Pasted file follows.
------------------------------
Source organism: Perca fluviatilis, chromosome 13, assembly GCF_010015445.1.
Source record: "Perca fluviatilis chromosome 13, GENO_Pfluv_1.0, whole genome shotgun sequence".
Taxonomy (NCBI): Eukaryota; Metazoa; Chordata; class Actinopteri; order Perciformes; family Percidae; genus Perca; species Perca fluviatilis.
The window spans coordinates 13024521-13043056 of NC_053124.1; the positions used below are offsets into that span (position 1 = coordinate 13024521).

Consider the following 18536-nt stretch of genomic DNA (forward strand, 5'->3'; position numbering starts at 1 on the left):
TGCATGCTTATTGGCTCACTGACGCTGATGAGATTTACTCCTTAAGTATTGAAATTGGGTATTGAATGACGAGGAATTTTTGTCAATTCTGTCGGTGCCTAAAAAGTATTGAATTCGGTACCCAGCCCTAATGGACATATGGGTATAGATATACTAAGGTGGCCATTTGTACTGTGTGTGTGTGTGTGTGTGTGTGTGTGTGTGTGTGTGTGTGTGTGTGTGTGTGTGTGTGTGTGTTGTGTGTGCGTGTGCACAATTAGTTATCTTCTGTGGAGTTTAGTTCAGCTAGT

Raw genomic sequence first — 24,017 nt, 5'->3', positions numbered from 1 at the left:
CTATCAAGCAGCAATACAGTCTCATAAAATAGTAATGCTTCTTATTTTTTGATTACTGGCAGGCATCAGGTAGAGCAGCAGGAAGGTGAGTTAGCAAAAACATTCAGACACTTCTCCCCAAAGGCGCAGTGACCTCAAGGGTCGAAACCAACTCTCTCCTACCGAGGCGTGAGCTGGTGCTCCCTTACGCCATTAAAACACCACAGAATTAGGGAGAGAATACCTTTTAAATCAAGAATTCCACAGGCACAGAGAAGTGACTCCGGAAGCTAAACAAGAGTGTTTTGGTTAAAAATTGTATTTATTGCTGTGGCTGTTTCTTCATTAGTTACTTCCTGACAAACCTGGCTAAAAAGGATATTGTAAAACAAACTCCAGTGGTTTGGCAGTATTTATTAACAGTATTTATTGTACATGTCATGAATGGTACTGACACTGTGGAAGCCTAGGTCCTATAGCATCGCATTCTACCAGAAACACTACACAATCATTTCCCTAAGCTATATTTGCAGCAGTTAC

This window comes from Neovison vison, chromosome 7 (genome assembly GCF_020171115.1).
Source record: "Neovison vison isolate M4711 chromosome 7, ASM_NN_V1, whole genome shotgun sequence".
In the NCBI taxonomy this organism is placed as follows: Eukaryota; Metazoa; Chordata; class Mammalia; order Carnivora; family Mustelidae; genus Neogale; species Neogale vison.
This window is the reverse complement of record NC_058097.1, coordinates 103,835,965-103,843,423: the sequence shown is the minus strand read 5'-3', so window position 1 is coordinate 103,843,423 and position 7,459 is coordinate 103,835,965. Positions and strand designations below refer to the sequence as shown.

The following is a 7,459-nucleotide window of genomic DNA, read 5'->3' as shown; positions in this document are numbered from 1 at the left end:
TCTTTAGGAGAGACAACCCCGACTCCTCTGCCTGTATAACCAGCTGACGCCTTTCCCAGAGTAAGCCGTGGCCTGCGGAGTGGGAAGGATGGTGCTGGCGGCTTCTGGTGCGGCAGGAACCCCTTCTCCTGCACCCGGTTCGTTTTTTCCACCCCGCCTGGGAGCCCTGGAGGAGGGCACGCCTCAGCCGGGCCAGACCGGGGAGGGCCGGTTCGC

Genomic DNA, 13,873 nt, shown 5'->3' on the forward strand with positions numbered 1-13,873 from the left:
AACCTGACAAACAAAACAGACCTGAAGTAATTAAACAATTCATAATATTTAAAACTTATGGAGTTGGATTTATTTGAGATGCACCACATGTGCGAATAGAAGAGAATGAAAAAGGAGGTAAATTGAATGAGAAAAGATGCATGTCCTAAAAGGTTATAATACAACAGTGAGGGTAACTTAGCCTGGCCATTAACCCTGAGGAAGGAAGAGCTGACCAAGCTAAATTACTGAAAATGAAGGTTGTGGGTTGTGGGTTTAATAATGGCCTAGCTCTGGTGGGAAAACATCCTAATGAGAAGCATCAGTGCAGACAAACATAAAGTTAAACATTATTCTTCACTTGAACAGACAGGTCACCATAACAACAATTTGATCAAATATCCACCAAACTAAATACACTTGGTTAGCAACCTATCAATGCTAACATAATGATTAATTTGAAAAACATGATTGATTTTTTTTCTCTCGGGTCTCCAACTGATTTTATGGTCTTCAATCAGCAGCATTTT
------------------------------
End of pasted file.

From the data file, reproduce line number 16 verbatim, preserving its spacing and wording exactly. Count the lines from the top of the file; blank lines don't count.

AACCTGACAAACAAAACAGACCTGAAGTAATTAAACAATTCATAATATTTAAAACTTATGGAGTTGGATTTATTTGAGATGCACCACATGTGCGAATAGAAGAGAATGAAAAAGGAGGTAAATTGAATGAGAAAAGATGCATGTCCTAAAAGGTTATAATACAACAGTGAGGGTAACTTAGCCTGGCCATTAACCCTGAGGAAGGAAGAGCTGACCAAGCTAAATTACTGAAAATGAAGGTTGTGGGTTGTGGGTTTAATAATGGCCTAGCTCTGGTGGGAAAACATCCTAATGAGAAGCATCAGTGCAGACAAACATAAAGTTAAACATTATTCTTCACTTGAACAGACAGGTCACCATAACAACAATTTGATCAAATATCCACCAAACTAAATACACTTGGTTAGCAACCTATCAATGCTAACATAATGATTAATTTGAAAAACATGATTGATTTTTTTTCTCTCGGGTCTCCAACTGATTTTATGGTCTTCAATCAGCAGCATTTT